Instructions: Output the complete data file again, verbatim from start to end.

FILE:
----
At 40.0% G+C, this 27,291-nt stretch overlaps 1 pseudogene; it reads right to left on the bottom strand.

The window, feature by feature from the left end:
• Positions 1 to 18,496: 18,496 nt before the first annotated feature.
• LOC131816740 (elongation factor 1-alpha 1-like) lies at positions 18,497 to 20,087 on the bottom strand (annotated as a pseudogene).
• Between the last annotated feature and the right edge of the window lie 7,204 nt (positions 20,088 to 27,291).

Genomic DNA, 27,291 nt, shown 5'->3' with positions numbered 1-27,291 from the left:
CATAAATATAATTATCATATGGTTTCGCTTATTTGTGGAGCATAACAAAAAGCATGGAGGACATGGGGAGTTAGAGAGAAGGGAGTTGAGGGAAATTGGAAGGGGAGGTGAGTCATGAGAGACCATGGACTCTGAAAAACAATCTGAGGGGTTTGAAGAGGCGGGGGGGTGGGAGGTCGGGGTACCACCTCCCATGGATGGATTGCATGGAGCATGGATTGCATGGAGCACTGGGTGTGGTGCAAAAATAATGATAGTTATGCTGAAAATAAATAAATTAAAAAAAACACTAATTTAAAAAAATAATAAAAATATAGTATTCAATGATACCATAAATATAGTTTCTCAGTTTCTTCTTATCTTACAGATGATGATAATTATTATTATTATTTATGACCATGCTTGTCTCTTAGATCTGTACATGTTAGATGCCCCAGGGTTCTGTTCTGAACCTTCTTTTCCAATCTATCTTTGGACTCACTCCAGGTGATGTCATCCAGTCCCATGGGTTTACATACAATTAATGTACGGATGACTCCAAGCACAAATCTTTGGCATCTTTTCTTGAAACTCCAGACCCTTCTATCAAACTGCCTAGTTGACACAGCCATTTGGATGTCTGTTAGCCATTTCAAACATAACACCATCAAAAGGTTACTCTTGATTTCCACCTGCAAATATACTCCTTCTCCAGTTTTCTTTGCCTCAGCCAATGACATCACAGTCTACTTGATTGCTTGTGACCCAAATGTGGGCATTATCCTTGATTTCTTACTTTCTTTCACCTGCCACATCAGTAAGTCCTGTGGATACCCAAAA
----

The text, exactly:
At 40.0% G+C, this 27,291-nt stretch overlaps 1 pseudogene; it reads right to left on the bottom strand.

The window, feature by feature from the left end:
• Positions 1 to 18,496: 18,496 nt before the first annotated feature.
• LOC131816740 (elongation factor 1-alpha 1-like) lies at positions 18,497 to 20,087 on the bottom strand (annotated as a pseudogene).
• Between the last annotated feature and the right edge of the window lie 7,204 nt (positions 20,088 to 27,291).

Genomic DNA, 27,291 nt, shown 5'->3' with positions numbered 1-27,291 from the left:
CATAAATATAATTATCATATGGTTTCGCTTATTTGTGGAGCATAACAAAAAGCATGGAGGACATGGGGAGTTAGAGAGAAGGGAGTTGAGGGAAATTGGAAGGGGAGGTGAGTCATGAGAGACCATGGACTCTGAAAAACAATCTGAGGGGTTTGAAGAGGCGGGGGGGTGGGAGGTCGGGGTACCACCTCCCATGGATGGATTGCATGGAGCATGGATTGCATGGAGCACTGGGTGTGGTGCAAAAATAATGATAGTTATGCTGAAAATAAATAAATTAAAAAAAACACTAATTTAAAAAAATAATAAAAATATAGTATTCAATGATACCATAAATATAGTTTCTCAGTTTCTTCTTATCTTACAGATGATGATAATTATTATTATTATTTATGACCATGCTTGTCTCTTAGATCTGTACATGTTAGATGCCCCAGGGTTCTGTTCTGAACCTTCTTTTCCAATCTATCTTTGGACTCACTCCAGGTGATGTCATCCAGTCCCATGGGTTTACATACAATTAATGTACGGATGACTCCAAGCACAAATCTTTGGCATCTTTTCTTGAAACTCCAGACCCTTCTATCAAACTGCCTAGTTGACACAGCCATTTGGATGTCTGTTAGCCATTTCAAACATAACACCATCAAAAGGTTACTCTTGATTTCCACCTGCAAATATACTCCTTCTCCAGTTTTCTTTGCCTCAGCCAATGACATCACAGTCTACTTGATTGCTTGTGACCCAAATGTGGGCATTATCCTTGATTTCTTACTTTCTTTCACCTGCCACATCAGTAAGTCCTGTGGATACCCAAAA